Comment by humicacid — 2009 @ 11:43 am

    • Hello Desmond,
      Could you please send me MSDS.
      Thank you,

      Comment by Alex — 2009 @ 5:16 pm

  3. Dear Michael,
    Thank you for posting this information.
    Given your obvious expertise, I was curious if you had any thoughts about how much humic and fulvic is best supportive of human health.
    My products are very concentrated–min Fulvic at 10% or 100,000 ppm with serving suggestion of one full ounce for maintenance (more if needed). Our Humic 30%/Fulvic 70% blend contains Super Concentrated Fulvic so it still requires only one ounce for the same concentration so customers don’t have to buy 2 products which is more economical.
    In my market analysis and competitor product testing, most Humic and Fulvic supplements sold on the internet test between 1% (10,000 ppm) and 6% (60,000 ppm) Fulvic and many test much lower. Serving suggestions of these products make it even more confusing about what people are getting–for example one is very concentrated, but recommends only a few drops so the net Fulvic delivered is minuscule. Sad.
    The concentration in our products is the concentration I personally used to assist my recovery (I also used both Humic and Fulvic).
    The problem is that I am wondering if the concentration doesn’t need to be this high–I keep being told this. I am not into greed and I could lower prices even more if the concentration is lower to benefit more people, or keep it at this concentration, but lower the serving suggestion. I can’t seem to get good advice or any consensus.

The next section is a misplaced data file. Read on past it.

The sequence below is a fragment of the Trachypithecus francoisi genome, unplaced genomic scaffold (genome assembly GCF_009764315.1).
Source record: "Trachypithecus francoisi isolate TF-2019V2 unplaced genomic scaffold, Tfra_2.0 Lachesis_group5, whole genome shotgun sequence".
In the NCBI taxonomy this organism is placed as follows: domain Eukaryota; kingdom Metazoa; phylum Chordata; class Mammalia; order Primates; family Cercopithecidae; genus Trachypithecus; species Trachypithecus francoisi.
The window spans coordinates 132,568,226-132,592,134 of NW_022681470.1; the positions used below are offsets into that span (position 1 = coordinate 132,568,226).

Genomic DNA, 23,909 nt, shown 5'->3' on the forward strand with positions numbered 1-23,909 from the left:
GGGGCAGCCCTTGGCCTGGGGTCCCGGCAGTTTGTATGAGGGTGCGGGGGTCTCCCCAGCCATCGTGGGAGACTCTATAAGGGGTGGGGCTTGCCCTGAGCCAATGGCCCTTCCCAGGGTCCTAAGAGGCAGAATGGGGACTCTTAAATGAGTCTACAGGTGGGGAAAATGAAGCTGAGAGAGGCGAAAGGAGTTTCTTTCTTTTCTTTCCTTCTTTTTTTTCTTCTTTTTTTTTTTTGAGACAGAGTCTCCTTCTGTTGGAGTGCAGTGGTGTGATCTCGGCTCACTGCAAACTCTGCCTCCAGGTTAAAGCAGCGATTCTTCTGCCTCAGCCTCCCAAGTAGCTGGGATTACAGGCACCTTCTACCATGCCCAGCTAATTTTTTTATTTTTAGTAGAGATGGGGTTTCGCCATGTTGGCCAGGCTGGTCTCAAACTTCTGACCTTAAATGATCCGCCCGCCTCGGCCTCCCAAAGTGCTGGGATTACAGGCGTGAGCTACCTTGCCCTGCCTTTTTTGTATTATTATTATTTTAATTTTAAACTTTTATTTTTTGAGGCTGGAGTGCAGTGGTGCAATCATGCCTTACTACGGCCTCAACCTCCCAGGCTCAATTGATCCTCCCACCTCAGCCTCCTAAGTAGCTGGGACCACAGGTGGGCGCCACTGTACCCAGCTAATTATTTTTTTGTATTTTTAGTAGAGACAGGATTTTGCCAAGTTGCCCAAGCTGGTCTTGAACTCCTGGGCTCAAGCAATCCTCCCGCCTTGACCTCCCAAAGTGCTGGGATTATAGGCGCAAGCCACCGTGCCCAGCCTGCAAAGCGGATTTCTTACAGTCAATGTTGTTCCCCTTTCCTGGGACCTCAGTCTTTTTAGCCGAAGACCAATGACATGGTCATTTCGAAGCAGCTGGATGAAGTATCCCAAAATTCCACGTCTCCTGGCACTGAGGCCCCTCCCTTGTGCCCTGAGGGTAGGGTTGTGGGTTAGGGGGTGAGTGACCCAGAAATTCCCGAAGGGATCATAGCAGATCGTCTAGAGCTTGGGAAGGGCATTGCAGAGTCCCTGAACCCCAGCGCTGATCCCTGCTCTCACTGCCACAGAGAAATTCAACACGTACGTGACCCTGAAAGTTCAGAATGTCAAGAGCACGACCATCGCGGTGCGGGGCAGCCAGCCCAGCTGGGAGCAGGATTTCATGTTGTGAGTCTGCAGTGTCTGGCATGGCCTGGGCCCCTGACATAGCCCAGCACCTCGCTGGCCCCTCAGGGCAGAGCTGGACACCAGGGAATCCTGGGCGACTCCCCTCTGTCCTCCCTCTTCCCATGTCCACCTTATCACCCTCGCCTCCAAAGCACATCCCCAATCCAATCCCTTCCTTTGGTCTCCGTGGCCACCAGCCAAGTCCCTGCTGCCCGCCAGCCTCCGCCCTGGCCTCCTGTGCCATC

Thank you for any thoughts you may care to share.
    P.S. Imagine what could be accomplished if people in our industry (any industry) could cooperate and collaborate and try to put ego aside for the greater good.

    Comment by CareyLyn Carter — 2009 @ 4:13 am

    • Hello CareyLyn

      I have very little expertise in the use and/or benefits of humic and fulvic acids in human or animal health. What I know is that there is massive confusion about what humic and fulvic acids actually are, and on top of that there are many unsubstantiated claims for the commercial products. This is surprising because Russian researchers in the 1930s did a lot of research about the benefits of humic acids for human health, but not much valid, rigorous research has been done since. I cannot recommend that these findings from the 1930s be accepted though, because the research back then was very crude.



      Comment by humicacid — 2009 @ 6:25 pm

  4. any characterisation that can determine if the black compound in my reaction is humic acid, fulvic acid or humin? thanks !

    Comment by angel — 2009 @ 6:46 pm

    • Hello Angel

      Humin is insoluble in alkali such as sodium hydroxide, so any insoluble matter could be humin. Humic and fulvic acids can be differentiated by their visible (or better, fluorescence) spectra. Both have a maximum in the region of 420-450 nm (fulvic closer to 420 nm and humic closer to 450 nm), but the fulvic acid spectrum falls more rapidly than the humic acid spectrum. Humic acid will still have a considerable absorption at 600 nm compared to 450 nm, whereas fulvic acid will have a relatively lower absorption at 600 nm compared to 420 nm.



      Comment by humicacid — 2009 @ 12:14 pm